Cognizant of the tension between loosely linked causes and effects, he seems to refuse to blame people for what they cannot help, while simultaneously refusing to acquit people of certain duties they can and must discharge. In the middle, he requires friends and family to do what the ailing souls cannot be expected to do themselves, yet demands of them what they alone can deliver. Baxter is at the same time gentle and difficult, generous and demanding.

Lundy encourages a similar balance in trying to repair broken humanity:

The rush for “the right medication” is just as overreaching as have been prior purely psychological formulations, or purely “spiritual” ones. A naïve optimism is unlikely to weather the difficulties of the repair work, and that can lead in turn to despair. An informed understanding of what must be attempted, and perhaps accomplished, better positions patients, physicians, pastors, family, and friends for what often proves to be “enduring to the end.”

This is what Lundy finds in Baxter. As such he paraphrases Baxter’s opening words in Advice to Depressed and Anxious Christians: “See to the condition of your own soul, and consult with your own pastor and your own physician, and apply their advice as appropriate.”

Having summarized Packer’s and Lundy’s introductory essays, we’ll look at Baxter’s own teaching over the next week or so.

Depression, Anxiety, and the Christian Life: Practical Wisdom from Richard Baxter by Michael S. Lundy with an introduction by J. I. Packer.

Puritan CBT

Wed, 10/24/2018 - 1:00am

Depression, Anxiety, and the Christian Life: Practical Wisdom from Richard Baxter by Michael S. Lundy with an introduction by J. I. Packer.

The past couple of days I’ve highlighted some of the Puritans’ teaching on depression that J. I. Packer and Michael Lundy explore in their introductory chapters of Depression, Anxiety, and the Christian Life: Practical WisdomBut where did they get this wisdom, asks Lundy, wisdom that is remarkably accurate when compared with modern knowledge.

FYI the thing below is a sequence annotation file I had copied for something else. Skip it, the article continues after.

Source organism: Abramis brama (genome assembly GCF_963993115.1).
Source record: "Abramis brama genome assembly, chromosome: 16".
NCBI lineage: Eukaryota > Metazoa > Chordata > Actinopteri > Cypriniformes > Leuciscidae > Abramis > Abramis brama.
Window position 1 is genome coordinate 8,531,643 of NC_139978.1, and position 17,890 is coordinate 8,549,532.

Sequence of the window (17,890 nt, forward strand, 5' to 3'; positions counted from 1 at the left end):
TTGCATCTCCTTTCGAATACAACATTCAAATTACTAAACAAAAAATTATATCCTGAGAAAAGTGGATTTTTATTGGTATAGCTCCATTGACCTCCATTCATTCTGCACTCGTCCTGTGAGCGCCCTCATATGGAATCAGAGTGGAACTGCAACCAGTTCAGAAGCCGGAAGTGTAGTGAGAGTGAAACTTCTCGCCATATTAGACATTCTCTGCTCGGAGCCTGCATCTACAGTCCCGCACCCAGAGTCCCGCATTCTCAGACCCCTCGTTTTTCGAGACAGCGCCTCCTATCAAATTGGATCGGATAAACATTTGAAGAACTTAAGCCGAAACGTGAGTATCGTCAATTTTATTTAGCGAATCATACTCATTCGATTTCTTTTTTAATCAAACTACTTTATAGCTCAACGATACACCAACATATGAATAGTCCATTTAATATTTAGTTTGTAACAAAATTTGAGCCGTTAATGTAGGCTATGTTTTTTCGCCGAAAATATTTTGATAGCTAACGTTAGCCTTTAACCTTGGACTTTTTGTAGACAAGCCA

On the basis of his research he identifies three general sources of Baxter’s wisdom in these issues: an undergirding biblical theology, his metaphysical philosophy, and his personal and professional experience. Lundy goes on to explain the details of Baxter’s holistic approach

The Puritans Borrowed Widely

While the Bible is the absolute, carefully examined basis for faith and life among Baxter and his many colleagues, in practical terms he and they borrowed widely from many sources, and used Aristotelian principles of logic, which they made to conform to Christian theology.

The Puritans held all truth was God’s Truth

The Puritans unabashedly took what they could from a variety of sources, holding that all truth was ultimately from God, and that such truth as was revealed to ancient pagans through general revelation could be legitimately recycled, with care, and applied in an explicitly Christian context.

The Puritans found truth in anti-christian sources

What emerges in Baxter’s material is a curious and compelling mixture of sound Christian doctrines and general holistic medical principles, applying reframed Stoic concepts to those doctrines and principles, and formulated as irrefutable logic. Baxter’s use of logic was characteristic of the highly educated clergy of his day. The Stoics had numerous ideas that were antithetical to Christian belief and practice, such as suicide; that did not keep the Puritans from appreciating those elements of the Stoics’ philosophy which were general and adaptable to Christian thought.

The Puritans saw that distorted beliefs led to wrong actions

Belief and behavior were inextricably linked for Baxter, as they were for the Stoics. What you believed determined how you thought about matters and predetermined how you would respond to possible choices along the path of life. Distorted beliefs would inevitably lead to wrong interpretations of circumstances and so to wrong choices and unethical behavior.

The Puritans addressed Depression and Anxiety with early CBT and medication